STATE DIFFERENCES IN THE DEMAND FOR GASOLINE: AN ECONOMETRIC ANALYSIS

State highway gasoline sales per household in 1975 ranged from 864 gallons annually in New York to 2222 gallons in Wyoming. This study addresses the question of why these differences exist. A two-phase explanatory modeling approach was employed. A demand equation relating highway gasoline sales to socioeconomic variables is first estimated using data from the states and District of Columbia for 1966-1975. The demand equation also produces quantitative estimates of state-specific deviations from predicted consumption levels. In the second phase these state-specific effects are regressed against a set of cross-sectional variables describing such state characteristics as spatial structure, climate, and employment in agriculture. State highway gasoline sales per household were found to be negatively related to population density, urbanization, percentage of agricultural employment, severe winter weather, and samll car share of the vehicle fleet. Positive relationships were found with the percentage of the population aged 18-44 and the level of tourist activity.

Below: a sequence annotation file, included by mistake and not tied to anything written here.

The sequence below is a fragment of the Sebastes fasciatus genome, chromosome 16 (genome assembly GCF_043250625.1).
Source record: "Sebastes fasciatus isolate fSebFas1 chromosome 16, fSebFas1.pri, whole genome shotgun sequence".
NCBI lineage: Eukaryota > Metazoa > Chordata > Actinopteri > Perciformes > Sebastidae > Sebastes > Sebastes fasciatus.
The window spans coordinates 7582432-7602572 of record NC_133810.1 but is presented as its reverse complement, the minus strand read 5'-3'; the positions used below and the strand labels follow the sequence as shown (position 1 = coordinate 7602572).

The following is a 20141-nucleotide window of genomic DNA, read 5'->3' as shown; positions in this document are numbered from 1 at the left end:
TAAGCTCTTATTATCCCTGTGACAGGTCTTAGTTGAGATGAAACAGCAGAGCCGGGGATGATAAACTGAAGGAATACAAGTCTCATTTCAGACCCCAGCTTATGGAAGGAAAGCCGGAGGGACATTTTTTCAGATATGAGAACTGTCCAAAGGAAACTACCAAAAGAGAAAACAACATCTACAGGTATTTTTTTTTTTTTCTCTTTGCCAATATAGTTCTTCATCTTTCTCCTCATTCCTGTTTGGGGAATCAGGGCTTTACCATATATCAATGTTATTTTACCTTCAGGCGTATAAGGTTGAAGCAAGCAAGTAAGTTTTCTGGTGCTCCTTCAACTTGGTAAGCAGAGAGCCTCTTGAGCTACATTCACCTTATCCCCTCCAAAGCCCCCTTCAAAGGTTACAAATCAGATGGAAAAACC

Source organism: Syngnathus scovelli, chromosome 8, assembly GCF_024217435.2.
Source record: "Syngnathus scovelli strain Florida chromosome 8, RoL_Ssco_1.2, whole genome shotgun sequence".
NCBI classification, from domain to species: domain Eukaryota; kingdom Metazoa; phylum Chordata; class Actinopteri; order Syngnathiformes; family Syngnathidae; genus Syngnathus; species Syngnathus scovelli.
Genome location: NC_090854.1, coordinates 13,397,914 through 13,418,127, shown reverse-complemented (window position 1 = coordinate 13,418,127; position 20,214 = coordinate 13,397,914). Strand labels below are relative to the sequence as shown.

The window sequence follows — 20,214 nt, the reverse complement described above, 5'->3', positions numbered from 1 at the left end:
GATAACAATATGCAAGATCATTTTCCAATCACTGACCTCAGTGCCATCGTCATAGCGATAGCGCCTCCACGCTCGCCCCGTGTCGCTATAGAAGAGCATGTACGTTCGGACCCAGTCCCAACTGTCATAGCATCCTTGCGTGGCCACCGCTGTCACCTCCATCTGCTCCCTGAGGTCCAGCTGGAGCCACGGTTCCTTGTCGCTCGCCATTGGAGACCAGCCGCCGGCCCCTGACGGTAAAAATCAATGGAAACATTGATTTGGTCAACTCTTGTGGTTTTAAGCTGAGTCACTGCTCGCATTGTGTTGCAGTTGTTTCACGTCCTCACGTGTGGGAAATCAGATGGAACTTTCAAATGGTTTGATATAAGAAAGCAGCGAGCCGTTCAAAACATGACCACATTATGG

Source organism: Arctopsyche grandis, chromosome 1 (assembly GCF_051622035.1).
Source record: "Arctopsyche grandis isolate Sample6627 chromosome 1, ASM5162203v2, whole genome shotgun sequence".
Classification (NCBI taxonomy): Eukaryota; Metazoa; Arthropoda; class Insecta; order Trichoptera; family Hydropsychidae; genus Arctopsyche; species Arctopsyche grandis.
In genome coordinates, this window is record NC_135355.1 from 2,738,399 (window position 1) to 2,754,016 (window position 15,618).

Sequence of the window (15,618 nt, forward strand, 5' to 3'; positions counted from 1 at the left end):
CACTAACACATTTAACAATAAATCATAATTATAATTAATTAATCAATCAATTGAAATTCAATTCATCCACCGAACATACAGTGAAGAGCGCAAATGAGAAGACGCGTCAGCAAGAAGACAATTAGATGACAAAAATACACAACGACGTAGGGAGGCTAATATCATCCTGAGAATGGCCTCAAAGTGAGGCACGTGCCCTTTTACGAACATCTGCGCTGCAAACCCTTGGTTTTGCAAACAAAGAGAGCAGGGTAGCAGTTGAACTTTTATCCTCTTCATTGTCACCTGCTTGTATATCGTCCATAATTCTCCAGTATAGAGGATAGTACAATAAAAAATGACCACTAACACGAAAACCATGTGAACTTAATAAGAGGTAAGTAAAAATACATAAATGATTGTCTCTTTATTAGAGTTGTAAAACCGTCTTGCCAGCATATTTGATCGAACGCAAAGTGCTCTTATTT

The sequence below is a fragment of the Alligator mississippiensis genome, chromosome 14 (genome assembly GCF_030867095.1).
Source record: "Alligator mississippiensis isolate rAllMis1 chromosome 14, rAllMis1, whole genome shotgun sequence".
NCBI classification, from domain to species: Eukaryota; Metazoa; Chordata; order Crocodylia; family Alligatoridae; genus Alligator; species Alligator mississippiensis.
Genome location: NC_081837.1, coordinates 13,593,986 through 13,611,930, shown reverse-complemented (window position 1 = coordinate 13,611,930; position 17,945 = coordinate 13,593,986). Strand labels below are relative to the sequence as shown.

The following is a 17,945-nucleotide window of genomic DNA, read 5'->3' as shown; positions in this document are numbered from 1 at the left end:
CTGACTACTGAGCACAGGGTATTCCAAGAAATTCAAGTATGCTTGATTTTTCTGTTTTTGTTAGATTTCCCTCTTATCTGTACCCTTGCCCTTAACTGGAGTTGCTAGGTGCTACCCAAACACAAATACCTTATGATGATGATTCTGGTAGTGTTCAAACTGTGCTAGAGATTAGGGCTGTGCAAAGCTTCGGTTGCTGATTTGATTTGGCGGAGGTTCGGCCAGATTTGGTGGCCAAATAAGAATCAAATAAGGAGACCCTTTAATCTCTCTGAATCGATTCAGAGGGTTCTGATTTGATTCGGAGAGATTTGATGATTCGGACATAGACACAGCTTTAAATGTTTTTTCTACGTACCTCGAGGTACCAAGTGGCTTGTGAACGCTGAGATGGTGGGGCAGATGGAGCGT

• Corporate Authors:

    Crane, Russak, and Company

    New York, NY  United States 
  • Authors:
    • Greene, D L
  • Publication Date: 0

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Filing Info

  • Accession Number: 00308830
  • Record Type: Publication
  • Source Agency: Engineering Index
  • Files: TRIS
  • Created Date: Apr 22 1980 12:00AM